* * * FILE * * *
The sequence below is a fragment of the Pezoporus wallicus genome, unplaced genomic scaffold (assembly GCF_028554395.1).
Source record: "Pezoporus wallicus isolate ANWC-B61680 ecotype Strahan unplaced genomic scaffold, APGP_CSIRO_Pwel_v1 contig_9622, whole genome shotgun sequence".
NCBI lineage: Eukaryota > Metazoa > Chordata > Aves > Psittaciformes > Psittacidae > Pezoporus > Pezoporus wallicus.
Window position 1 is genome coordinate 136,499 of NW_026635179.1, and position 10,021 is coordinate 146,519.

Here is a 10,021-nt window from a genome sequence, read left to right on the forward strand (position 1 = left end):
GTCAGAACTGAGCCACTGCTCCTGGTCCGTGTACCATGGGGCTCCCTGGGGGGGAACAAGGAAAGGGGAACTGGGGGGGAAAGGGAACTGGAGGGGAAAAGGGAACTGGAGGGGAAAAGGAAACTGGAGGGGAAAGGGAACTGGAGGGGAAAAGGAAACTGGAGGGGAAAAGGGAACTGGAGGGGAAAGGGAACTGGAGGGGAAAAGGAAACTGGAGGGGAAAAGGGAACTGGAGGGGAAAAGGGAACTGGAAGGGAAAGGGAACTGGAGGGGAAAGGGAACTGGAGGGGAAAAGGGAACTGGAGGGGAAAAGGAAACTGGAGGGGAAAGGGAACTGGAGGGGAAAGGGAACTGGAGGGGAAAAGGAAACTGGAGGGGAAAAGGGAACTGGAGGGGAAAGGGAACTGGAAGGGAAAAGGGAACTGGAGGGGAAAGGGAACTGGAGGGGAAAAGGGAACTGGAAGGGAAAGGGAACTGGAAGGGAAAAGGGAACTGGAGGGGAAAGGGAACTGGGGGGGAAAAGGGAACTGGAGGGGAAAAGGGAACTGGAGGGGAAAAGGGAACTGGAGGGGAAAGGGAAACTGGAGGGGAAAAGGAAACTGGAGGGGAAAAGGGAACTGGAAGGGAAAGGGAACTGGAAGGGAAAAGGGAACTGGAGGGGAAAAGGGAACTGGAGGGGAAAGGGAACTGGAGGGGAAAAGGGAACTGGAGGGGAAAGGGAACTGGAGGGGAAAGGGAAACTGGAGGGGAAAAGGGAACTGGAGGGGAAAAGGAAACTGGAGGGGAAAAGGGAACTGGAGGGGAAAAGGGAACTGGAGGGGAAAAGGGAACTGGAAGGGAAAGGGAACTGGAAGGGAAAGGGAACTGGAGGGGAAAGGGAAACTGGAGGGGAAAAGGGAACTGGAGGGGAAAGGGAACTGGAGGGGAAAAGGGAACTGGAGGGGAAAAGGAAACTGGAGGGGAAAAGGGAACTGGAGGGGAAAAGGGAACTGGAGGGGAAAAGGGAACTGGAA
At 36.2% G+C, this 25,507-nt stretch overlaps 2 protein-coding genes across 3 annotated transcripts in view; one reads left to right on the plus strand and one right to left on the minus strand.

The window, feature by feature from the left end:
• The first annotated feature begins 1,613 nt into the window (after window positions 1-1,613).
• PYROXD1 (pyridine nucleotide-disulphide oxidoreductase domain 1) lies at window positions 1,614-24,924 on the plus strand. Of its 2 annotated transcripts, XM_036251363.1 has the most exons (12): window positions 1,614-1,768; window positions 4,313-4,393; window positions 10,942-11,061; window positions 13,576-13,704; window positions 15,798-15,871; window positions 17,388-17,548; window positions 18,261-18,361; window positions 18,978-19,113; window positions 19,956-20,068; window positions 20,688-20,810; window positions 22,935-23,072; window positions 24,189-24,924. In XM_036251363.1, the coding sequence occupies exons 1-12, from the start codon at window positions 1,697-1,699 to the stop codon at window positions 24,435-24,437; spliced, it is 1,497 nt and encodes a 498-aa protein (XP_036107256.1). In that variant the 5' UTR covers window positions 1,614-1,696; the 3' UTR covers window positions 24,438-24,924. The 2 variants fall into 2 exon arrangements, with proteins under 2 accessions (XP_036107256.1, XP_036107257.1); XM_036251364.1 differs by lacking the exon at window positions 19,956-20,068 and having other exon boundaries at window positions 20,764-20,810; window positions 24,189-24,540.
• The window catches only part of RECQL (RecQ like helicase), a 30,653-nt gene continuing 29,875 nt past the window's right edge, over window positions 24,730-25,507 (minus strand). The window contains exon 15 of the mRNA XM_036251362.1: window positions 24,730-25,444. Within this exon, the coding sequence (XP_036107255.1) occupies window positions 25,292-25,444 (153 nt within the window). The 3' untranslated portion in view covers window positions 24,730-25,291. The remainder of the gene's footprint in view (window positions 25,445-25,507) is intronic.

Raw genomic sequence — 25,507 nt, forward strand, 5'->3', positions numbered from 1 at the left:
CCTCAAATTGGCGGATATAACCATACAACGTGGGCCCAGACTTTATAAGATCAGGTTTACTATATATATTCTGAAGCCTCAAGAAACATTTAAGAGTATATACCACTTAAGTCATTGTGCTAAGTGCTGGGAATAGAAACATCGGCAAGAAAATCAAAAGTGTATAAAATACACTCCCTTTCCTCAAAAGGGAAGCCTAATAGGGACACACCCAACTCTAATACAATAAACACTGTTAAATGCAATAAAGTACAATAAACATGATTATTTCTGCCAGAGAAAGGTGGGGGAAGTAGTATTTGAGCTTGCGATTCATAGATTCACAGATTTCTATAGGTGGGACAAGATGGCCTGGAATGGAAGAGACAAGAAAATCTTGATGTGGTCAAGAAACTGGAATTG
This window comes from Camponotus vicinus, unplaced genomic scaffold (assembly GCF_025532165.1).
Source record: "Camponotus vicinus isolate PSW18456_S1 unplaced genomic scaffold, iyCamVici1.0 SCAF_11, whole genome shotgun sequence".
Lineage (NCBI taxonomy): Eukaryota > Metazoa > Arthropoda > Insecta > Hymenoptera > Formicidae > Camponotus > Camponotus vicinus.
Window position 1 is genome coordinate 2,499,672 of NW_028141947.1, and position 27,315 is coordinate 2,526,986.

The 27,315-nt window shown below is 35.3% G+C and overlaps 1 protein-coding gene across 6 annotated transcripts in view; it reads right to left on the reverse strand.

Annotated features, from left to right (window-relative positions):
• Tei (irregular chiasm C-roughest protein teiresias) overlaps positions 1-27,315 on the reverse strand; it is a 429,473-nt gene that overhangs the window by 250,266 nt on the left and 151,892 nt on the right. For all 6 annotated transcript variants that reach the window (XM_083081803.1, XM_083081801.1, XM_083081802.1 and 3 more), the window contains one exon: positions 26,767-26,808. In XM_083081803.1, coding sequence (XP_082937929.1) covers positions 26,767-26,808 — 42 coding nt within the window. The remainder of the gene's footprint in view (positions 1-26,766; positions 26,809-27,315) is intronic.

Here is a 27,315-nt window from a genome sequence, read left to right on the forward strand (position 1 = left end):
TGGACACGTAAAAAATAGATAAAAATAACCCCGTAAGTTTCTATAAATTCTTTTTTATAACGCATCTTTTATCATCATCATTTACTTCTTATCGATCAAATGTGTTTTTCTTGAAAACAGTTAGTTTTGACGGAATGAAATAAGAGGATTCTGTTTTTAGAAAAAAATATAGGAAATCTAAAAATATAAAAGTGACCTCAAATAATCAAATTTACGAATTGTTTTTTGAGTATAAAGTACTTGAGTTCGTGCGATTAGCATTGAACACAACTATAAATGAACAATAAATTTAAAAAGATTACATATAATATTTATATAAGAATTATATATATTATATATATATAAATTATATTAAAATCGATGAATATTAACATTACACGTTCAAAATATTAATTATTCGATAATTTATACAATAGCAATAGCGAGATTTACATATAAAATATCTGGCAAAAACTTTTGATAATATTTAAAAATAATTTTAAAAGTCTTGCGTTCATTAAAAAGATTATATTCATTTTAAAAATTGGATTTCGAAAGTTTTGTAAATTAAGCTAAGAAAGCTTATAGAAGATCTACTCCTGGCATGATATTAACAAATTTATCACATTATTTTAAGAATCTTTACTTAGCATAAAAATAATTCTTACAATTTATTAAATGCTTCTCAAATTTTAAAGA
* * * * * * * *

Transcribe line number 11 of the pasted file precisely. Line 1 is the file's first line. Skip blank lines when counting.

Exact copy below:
• The window catches only part of RECQL (RecQ like helicase), a 30,653-nt gene continuing 29,875 nt past the window's right edge, over window positions 24,730-25,507 (minus strand). The window contains exon 15 of the mRNA XM_036251362.1: window positions 24,730-25,444. Within this exon, the coding sequence (XP_036107255.1) occupies window positions 25,292-25,444 (153 nt within the window). The 3' untranslated portion in view covers window positions 24,730-25,291. The remainder of the gene's footprint in view (window positions 25,445-25,507) is intronic.